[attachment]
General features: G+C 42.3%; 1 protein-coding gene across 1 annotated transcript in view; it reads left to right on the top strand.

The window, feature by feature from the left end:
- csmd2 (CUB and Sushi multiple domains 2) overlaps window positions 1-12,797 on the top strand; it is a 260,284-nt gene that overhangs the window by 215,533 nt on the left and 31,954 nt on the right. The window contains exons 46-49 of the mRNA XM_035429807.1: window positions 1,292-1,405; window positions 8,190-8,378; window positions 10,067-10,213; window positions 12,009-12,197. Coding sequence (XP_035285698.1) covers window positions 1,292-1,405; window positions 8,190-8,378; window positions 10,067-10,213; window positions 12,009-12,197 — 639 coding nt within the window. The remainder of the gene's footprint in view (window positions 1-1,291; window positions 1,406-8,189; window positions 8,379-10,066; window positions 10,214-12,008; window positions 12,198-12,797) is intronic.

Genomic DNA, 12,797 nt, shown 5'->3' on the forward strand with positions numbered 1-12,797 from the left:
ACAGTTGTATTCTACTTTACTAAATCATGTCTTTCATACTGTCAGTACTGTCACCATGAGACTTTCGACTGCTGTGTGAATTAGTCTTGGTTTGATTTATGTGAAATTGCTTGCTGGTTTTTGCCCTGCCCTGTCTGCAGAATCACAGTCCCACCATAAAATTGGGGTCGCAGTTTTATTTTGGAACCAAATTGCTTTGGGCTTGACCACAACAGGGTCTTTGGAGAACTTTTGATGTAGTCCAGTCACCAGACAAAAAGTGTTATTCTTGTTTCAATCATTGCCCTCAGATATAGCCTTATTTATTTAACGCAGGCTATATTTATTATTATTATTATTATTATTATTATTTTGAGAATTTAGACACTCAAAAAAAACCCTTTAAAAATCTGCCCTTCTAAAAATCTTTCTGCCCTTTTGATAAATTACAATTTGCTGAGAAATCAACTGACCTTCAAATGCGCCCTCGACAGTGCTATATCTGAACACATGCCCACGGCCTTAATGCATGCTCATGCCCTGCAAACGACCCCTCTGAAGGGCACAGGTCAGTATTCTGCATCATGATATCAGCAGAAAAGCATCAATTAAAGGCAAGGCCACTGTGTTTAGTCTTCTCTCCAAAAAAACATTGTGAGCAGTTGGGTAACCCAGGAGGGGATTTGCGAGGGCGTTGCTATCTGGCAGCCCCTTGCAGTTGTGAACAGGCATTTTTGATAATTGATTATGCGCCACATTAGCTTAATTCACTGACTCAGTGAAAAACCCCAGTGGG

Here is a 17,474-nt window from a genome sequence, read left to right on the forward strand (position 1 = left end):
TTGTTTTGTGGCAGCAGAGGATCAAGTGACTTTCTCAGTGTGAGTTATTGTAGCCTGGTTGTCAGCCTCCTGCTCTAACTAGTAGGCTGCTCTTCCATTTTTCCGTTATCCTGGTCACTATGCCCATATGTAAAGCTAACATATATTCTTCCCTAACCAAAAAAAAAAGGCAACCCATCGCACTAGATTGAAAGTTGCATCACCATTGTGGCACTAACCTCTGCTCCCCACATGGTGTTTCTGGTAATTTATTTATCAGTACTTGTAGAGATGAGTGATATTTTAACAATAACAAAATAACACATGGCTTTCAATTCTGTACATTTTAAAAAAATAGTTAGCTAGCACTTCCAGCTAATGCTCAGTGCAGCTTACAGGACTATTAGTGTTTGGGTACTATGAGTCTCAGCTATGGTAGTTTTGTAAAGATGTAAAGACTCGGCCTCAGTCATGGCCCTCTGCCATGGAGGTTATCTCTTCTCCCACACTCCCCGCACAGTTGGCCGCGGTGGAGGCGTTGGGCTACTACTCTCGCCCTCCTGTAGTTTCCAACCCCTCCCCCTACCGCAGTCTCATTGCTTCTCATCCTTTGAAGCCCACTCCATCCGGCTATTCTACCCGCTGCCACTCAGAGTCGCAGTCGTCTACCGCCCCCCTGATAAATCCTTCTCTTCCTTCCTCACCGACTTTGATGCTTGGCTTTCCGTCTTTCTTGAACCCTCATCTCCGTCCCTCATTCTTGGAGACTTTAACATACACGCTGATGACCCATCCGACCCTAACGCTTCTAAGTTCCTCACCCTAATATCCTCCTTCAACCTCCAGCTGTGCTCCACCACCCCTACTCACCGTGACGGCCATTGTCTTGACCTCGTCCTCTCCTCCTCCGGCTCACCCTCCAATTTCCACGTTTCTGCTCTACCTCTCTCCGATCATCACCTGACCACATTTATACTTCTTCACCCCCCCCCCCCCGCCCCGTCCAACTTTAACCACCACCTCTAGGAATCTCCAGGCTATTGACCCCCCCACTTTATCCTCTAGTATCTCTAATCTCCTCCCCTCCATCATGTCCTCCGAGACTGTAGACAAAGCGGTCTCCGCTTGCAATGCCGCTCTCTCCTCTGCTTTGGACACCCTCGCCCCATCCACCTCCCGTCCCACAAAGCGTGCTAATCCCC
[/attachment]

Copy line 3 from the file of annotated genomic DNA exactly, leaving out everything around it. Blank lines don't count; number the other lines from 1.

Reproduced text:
- csmd2 (CUB and Sushi multiple domains 2) overlaps window positions 1-12,797 on the top strand; it is a 260,284-nt gene that overhangs the window by 215,533 nt on the left and 31,954 nt on the right. The window contains exons 46-49 of the mRNA XM_035429807.1: window positions 1,292-1,405; window positions 8,190-8,378; window positions 10,067-10,213; window positions 12,009-12,197. Coding sequence (XP_035285698.1) covers window positions 1,292-1,405; window positions 8,190-8,378; window positions 10,067-10,213; window positions 12,009-12,197 — 639 coding nt within the window. The remainder of the gene's footprint in view (window positions 1-1,291; window positions 1,406-8,189; window positions 8,379-10,066; window positions 10,214-12,008; window positions 12,198-12,797) is intronic.